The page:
She said: “It’s a great industry with so many wonderful opportunities - to use transferrable skills and broaden your experience, to travel internationally and to deliver really exciting projects.
“Engineering is such a simple word for a truly diverse number of roles and specialisms and sadly that is not always understood. The nuclear industry needs lawyers, project managers, financial specialists, planners, communications officers, human resources, trainers, psychologists, quality experts, safety experts, the list is endless. And that’s before we’ve considered the engineers in mechanical, electrical, commercial and industrial, civil and so on.”
A Chartered Mathematician and Member of the Institute of Mathematics and its Applications, Jack has seen the way industry has changed over the years and says the nuclear industry now realises the important role women play in the success of the sector.
She continued: “It has become much more aware of the need to provide flexibility and options in the working environment to suit the needs of everyone in today’s society.
“Recognition of the fact that men and women play more equal roles in career paths, raising a family and patterns of working means the industry has had to adapt to be a welcoming and attractive option for all.
“There’s still a long way to go but we are certainly on a journey of improvement.”
Encouraging more women into the nuclear industry and into engineering/STEM roles in general is a major focus of Women in Nuclear UK but Jack believes both boys and girls of school age are missing a lot of vital information to help them make the right educational choices.
She said: “Engineering is still not put in the spotlight and we need to do more to get information into the educational system.
“Also, there are still barriers to entry into the industry which include perception. Women often have a poor perception of the nuclear industry which is why Women in Nuclear UK has “Dialogue” as a key objective and we dedicate time to talking with women about opportunities in the industry to dispel some of the myths that have grown over time.”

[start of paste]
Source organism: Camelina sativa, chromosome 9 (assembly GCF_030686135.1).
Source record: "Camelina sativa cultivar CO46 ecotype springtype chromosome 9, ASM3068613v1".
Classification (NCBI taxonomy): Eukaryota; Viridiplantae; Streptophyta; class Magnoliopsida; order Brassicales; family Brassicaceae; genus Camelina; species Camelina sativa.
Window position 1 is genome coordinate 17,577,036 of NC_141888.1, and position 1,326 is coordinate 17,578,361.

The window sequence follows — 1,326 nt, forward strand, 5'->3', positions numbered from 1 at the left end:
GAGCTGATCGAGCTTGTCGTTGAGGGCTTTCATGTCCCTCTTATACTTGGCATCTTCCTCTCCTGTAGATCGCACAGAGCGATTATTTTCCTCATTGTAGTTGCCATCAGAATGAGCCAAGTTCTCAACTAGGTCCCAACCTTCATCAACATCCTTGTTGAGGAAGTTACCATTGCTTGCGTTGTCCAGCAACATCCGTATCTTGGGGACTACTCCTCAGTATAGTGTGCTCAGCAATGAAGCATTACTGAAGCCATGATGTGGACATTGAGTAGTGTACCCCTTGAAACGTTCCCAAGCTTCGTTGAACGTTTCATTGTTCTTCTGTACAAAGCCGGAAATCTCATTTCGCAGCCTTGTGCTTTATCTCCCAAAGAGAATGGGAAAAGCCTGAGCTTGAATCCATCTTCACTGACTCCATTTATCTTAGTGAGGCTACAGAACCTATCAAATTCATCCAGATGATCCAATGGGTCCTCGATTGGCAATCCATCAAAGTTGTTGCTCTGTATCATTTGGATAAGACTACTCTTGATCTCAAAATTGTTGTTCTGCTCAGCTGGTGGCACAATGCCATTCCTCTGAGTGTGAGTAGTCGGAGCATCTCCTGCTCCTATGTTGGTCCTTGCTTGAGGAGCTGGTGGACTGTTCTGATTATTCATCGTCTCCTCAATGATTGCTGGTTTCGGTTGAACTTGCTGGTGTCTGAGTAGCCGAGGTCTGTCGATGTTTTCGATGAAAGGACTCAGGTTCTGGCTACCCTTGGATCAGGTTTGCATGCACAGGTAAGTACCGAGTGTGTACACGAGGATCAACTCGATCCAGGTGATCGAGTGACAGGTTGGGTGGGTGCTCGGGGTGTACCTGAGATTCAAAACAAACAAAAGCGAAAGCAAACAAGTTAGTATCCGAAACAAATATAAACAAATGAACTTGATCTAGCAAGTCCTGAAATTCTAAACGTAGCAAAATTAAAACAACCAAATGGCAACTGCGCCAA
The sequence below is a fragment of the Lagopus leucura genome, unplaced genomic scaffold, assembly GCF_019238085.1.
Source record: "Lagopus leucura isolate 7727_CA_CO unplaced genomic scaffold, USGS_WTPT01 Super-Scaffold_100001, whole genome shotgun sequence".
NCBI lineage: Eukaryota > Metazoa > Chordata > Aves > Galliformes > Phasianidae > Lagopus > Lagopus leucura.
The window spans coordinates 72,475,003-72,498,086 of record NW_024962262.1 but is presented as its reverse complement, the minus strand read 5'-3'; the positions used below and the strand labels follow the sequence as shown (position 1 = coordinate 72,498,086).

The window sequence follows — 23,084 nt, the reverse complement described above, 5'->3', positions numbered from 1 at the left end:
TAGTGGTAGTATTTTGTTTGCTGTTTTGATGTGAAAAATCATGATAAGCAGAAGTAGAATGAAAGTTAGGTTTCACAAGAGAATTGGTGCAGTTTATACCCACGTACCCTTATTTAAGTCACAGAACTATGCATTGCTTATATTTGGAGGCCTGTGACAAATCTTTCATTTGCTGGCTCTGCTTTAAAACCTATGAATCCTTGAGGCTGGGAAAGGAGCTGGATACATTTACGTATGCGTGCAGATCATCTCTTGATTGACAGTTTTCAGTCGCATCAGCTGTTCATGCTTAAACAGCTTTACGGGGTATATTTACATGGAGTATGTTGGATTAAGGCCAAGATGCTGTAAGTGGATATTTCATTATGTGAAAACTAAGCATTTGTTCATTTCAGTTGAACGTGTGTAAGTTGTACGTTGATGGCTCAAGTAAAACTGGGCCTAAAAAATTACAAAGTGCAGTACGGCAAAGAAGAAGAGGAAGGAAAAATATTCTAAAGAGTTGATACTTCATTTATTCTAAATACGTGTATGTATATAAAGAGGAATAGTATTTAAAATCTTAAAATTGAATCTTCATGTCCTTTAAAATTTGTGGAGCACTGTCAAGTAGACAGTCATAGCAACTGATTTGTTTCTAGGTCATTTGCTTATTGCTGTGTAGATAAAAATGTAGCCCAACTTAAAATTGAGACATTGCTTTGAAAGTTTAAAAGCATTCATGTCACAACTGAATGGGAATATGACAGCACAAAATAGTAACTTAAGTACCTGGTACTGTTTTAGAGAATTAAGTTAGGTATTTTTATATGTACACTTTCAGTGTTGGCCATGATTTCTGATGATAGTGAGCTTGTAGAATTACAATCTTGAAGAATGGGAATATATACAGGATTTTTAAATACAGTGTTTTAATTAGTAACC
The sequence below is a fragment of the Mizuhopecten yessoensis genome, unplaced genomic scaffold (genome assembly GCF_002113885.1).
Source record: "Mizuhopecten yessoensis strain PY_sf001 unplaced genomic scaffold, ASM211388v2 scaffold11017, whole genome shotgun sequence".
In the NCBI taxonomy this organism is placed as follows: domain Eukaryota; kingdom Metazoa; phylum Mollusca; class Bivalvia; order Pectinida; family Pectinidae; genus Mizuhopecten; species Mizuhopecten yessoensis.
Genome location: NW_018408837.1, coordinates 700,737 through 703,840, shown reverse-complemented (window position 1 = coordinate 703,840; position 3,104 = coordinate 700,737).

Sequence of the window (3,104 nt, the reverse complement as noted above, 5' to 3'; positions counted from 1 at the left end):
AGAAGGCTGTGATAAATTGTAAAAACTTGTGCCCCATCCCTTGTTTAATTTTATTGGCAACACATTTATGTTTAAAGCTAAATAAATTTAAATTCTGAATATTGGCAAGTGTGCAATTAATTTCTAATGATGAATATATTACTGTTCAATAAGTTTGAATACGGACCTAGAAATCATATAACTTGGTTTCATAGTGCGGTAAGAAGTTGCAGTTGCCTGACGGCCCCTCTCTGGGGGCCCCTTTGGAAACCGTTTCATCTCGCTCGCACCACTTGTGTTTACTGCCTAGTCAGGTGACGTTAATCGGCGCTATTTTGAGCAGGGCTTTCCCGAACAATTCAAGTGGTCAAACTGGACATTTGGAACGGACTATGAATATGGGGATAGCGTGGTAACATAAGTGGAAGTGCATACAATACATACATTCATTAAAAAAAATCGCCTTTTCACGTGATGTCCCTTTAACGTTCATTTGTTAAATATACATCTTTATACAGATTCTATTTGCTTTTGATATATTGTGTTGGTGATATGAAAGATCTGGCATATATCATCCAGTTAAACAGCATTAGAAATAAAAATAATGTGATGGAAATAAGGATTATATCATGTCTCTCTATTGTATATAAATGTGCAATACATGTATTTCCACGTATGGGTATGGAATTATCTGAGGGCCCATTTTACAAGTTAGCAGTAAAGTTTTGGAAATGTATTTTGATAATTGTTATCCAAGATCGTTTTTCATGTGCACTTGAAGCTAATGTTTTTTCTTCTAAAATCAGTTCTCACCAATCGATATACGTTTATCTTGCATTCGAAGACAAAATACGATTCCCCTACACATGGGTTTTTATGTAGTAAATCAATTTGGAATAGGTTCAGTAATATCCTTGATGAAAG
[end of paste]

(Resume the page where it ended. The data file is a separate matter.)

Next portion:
What Jack loves most about her job, she says, is working across the industry with men and women to address gender balance.
She said: “It is a privilege to have open conversations to understand the barriers to engaging more women in our industry and then taking action to drive change.”
Steve McCarthy concluded: “With Russell Taylor Group’s ongoing support for a national growing movement to encourage more women to take up engineering roles, it’s important that both our hiring employers and job hunters are aware of our forward-looking stance in helping to bring about change.
“By listening to our clients’ needs, we are constantly seeking ways to make sure our teams do everything possible to bring about inclusion and diversity in the workplace, initiatives such as getting actively involved in canvassing women to fill appropriate vacancies and taking steps to ensure there’s no gender bias when vacancies occur.
“Most important, however, is that we realise the most vital outcome is the best candidate getting the job, no matter whether male or female.”